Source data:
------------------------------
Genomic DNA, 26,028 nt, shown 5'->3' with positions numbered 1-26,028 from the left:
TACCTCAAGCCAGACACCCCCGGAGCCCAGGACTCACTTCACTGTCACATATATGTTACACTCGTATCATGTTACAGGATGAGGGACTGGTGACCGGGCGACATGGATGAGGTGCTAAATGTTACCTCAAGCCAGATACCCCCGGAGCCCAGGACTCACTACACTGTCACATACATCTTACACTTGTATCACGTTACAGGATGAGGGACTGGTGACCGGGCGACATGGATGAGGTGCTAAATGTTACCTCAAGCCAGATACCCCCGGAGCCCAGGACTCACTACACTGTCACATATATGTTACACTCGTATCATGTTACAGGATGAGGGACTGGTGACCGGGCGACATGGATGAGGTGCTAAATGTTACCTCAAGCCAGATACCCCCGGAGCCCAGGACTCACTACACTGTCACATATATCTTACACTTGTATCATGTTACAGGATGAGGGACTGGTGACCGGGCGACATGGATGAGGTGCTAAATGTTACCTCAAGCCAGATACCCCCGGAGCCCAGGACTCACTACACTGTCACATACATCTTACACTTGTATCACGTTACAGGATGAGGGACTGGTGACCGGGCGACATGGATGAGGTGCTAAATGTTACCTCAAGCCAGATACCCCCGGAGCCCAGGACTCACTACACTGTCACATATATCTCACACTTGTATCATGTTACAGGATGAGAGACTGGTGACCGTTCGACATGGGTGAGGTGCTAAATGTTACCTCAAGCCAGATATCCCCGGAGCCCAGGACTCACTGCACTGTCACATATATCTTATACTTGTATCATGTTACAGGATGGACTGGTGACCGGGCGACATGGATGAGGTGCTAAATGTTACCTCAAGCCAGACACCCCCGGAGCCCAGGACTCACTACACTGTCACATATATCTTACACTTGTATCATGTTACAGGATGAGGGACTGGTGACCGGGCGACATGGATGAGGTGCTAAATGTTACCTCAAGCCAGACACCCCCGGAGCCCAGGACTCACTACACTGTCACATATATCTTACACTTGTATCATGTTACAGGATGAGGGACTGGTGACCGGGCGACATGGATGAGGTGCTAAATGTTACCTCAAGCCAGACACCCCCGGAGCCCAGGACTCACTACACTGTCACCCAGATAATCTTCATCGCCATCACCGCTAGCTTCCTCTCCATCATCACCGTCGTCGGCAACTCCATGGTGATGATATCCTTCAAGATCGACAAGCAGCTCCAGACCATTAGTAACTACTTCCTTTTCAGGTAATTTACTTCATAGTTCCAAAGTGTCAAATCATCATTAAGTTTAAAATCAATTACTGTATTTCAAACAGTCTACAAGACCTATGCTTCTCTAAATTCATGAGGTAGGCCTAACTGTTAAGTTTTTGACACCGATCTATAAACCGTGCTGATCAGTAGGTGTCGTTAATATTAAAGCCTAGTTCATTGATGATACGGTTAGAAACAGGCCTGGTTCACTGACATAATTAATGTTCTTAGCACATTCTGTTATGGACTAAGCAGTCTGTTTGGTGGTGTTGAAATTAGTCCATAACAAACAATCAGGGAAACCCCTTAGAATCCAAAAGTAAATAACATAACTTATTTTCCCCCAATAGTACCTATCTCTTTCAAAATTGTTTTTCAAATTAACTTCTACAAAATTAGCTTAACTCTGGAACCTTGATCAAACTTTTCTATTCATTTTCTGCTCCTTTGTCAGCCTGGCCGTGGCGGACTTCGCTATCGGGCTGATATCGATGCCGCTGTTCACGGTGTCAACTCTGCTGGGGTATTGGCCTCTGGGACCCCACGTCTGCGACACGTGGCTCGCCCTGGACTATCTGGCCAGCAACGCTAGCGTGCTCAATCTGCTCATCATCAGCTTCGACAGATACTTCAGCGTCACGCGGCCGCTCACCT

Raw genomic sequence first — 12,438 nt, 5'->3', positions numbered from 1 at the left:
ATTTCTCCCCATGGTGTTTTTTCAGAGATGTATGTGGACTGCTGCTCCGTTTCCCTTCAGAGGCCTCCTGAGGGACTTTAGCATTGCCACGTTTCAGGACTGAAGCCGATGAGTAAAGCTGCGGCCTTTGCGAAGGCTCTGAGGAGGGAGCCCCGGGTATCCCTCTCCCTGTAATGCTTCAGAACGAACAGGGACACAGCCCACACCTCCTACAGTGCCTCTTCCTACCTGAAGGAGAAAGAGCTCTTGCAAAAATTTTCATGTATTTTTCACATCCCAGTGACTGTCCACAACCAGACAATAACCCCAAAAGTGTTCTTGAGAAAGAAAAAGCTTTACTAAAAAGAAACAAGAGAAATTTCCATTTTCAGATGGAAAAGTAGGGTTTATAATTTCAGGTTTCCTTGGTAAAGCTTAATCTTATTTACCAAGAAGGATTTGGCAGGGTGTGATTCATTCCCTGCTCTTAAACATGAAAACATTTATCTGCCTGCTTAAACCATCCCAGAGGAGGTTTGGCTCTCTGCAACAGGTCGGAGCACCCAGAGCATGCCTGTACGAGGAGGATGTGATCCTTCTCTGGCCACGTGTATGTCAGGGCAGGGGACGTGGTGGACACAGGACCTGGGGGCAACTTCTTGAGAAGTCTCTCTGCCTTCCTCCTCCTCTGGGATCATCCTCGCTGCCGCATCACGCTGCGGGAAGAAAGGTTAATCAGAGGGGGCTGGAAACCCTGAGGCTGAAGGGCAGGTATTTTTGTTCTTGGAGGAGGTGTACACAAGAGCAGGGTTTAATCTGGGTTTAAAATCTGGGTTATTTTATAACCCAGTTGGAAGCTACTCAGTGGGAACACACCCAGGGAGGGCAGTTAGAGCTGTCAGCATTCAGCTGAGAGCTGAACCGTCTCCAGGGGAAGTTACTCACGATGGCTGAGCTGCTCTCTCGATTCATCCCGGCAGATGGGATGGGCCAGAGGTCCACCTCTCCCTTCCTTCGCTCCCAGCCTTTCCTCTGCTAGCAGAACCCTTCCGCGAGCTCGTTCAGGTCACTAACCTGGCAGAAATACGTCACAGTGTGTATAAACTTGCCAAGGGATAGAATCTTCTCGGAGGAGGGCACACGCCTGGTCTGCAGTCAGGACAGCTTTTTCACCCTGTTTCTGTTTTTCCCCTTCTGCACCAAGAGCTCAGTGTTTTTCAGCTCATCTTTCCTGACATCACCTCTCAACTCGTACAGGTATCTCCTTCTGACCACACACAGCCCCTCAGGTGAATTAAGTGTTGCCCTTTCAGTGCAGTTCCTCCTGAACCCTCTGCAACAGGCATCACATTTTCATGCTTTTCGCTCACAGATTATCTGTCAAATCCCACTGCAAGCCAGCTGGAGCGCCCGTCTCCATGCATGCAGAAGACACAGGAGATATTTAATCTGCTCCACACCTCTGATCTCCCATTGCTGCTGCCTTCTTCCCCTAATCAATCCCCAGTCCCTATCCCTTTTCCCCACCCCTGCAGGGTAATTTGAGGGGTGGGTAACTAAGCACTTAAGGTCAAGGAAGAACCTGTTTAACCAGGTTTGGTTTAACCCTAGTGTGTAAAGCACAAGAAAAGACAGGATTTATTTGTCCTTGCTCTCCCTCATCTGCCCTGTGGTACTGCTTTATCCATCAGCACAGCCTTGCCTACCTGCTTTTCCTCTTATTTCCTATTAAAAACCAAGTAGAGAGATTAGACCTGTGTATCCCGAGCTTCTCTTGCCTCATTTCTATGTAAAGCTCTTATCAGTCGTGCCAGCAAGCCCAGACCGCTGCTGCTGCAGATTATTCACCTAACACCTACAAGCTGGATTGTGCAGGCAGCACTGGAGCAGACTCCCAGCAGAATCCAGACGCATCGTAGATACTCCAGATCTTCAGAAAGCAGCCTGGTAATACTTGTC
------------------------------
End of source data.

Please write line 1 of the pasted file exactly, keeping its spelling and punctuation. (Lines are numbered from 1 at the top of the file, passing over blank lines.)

Genomic DNA, 26,028 nt, shown 5'->3' with positions numbered 1-26,028 from the left: